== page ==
Wednesday, June 5, 2002

Three days of unsettled weather, sun and clouds and heat and humidity, storms with winds, with hail, threatening us. Cooler weather to come, they say; tomorrow, more sun, less activity. We had a busy night, so it goes: a dinner out, a picture taken, a delivery made. The evening flies and all I am left with is a half-hour with a recliner and remote and my thoughts that turn to tomorrow, and feeling, little accomplished. But that is wrong: for yesterday I wrote two poems, and they stayed with me all day, and I worked and reworked them in my mind. And I thought of others I'd written, and how writing them makes me feel the best of anything I do. And I laugh a little at myself, for I know I am my own best audience, even my only one. Sometimes I think, what a useless thing, to be a bad poet, or a mediocre one, at any rate! But many people have hobbies and activities that seem to be of "little use," ("be of use," Dr. Larch told Homer in The Cider House Rules) and so I forgive myself! I am judging too much!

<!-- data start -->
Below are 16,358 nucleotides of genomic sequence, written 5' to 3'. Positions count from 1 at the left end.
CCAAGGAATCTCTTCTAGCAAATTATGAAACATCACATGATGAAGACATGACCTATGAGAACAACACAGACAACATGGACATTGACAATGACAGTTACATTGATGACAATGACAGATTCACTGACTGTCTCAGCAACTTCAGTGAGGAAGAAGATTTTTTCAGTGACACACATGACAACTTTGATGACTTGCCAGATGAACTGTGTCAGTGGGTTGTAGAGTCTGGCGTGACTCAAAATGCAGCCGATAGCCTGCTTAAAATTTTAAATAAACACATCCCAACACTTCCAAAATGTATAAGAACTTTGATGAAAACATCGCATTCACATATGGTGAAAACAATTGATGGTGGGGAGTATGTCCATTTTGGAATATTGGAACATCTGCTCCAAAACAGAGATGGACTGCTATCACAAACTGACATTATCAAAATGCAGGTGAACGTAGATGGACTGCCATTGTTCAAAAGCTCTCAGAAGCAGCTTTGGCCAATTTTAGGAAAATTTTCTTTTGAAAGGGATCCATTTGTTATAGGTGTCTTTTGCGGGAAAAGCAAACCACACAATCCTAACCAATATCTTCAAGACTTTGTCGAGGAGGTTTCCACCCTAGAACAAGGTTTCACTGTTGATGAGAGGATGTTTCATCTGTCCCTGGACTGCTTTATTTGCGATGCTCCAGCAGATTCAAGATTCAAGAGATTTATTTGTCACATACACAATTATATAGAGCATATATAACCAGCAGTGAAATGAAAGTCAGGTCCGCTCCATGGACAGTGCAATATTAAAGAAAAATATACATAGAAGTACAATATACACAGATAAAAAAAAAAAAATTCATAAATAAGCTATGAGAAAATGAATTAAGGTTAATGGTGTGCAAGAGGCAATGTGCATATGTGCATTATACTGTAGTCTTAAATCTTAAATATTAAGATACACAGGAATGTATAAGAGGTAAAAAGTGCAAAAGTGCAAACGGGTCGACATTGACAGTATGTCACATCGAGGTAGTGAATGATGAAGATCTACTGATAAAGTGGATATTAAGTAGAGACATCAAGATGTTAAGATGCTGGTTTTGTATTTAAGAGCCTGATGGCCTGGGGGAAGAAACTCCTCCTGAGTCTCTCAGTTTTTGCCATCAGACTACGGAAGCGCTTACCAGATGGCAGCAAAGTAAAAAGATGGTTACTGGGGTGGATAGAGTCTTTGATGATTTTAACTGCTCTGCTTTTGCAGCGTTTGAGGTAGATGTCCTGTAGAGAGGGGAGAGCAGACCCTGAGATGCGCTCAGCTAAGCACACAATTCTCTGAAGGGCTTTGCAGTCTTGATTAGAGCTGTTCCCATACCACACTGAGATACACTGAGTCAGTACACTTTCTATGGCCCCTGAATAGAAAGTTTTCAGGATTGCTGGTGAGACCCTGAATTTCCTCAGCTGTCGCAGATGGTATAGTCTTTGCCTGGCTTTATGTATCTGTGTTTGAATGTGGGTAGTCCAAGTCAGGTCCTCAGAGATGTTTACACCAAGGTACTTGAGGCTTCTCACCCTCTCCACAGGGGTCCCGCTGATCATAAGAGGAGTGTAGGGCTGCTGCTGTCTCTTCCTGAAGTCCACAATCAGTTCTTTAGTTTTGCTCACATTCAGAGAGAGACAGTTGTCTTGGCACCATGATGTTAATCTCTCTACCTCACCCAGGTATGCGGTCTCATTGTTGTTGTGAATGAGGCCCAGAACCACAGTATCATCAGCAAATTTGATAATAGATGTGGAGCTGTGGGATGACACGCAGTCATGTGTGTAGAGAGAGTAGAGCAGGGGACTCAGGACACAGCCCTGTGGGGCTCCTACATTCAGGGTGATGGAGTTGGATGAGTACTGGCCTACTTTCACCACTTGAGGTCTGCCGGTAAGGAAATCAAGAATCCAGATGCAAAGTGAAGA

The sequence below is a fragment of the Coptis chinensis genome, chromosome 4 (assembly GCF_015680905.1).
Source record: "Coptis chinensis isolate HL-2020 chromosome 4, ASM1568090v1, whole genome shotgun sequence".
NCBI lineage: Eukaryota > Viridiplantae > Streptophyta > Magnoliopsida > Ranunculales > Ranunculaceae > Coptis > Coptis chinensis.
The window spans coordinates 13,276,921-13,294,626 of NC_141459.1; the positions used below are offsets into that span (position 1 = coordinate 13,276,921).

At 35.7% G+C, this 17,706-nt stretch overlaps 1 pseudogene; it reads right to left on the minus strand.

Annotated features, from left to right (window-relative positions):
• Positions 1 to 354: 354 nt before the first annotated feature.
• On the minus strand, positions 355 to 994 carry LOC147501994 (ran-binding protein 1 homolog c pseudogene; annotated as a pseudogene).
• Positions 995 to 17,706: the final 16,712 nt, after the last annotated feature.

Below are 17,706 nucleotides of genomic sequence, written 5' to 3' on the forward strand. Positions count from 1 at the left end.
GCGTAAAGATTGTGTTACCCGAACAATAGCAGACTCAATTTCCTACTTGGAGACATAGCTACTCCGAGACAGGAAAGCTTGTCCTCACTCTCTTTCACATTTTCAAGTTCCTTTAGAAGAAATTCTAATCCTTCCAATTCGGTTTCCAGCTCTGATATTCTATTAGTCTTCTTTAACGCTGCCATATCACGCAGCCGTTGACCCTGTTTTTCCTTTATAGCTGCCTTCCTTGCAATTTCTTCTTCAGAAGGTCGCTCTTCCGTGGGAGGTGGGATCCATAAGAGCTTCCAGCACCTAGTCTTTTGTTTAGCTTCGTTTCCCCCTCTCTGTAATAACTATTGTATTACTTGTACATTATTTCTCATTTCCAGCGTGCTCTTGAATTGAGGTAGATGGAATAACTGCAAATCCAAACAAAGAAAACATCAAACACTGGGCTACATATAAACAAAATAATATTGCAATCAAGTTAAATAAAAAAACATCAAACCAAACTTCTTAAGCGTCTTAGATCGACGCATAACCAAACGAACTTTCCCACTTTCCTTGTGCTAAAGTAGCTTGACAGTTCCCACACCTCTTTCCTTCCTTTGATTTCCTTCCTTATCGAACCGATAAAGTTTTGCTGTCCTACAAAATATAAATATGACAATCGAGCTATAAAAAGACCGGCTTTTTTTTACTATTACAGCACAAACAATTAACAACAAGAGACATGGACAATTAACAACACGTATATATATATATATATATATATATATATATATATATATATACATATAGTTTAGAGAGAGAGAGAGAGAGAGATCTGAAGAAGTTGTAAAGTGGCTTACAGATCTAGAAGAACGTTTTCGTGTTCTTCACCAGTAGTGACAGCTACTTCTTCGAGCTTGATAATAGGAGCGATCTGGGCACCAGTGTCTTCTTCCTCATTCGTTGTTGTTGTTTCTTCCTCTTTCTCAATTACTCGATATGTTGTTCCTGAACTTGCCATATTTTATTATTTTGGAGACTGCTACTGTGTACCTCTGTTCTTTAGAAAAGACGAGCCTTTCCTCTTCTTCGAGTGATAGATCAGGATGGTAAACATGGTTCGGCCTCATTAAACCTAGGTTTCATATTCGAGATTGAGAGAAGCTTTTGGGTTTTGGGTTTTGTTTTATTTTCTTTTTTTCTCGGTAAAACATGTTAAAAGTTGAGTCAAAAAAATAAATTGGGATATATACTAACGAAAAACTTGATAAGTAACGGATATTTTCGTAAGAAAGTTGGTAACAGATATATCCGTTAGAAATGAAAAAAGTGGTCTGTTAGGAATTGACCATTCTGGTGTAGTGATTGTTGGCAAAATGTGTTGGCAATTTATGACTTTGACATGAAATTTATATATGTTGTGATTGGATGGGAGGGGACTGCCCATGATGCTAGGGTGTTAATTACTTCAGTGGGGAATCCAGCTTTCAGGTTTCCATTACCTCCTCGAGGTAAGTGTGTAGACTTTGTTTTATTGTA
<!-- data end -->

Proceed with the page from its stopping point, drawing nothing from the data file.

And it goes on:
Given the spate of wedding we have attended and will attend lately, this one by Donald Hall is appropriate.

by Donald Hall

Fifteen years ago his heart
infarcted and he stopped smoking.
At eighty he trembled
like a birch but remained vigorous
and acute.
When they married,
fifty years ago, I was twelve.
I observed the white lace
veil, the mumbling preacher, and the flowers
of parlor silence
and ordinary absurdity; but
I thought I stood outside
the parlor.
For two years she dwindled
by small strokes
into a mannequin--speechless almost, almost
unmoving, eyes open
and blinking, fitful in perception--
but a mannequin that suffered
shame when it stained the bed sheet.
Slowly, shaking with purpose,
he carried her to the bathroom,
undressed and washed her,
dressed her in clean clothes, and carried her back
to CNN and bed. "All
you need is love," sang John and Paul:
He touched her shoulder; her eyes
caressed him like a bride's bold eyes.

Copyright © 1996 by The Atlantic Monthly Company. All rights reserved. The Atlantic Monthly; May 1996; The Wedding Couple; Volume 277, No. 5; page 103.

In science one tries to tell people, in such a way as to be understood by everyone, something that no one ever knew before. But in poetry, it's the exact opposite. -- Paul Dirac

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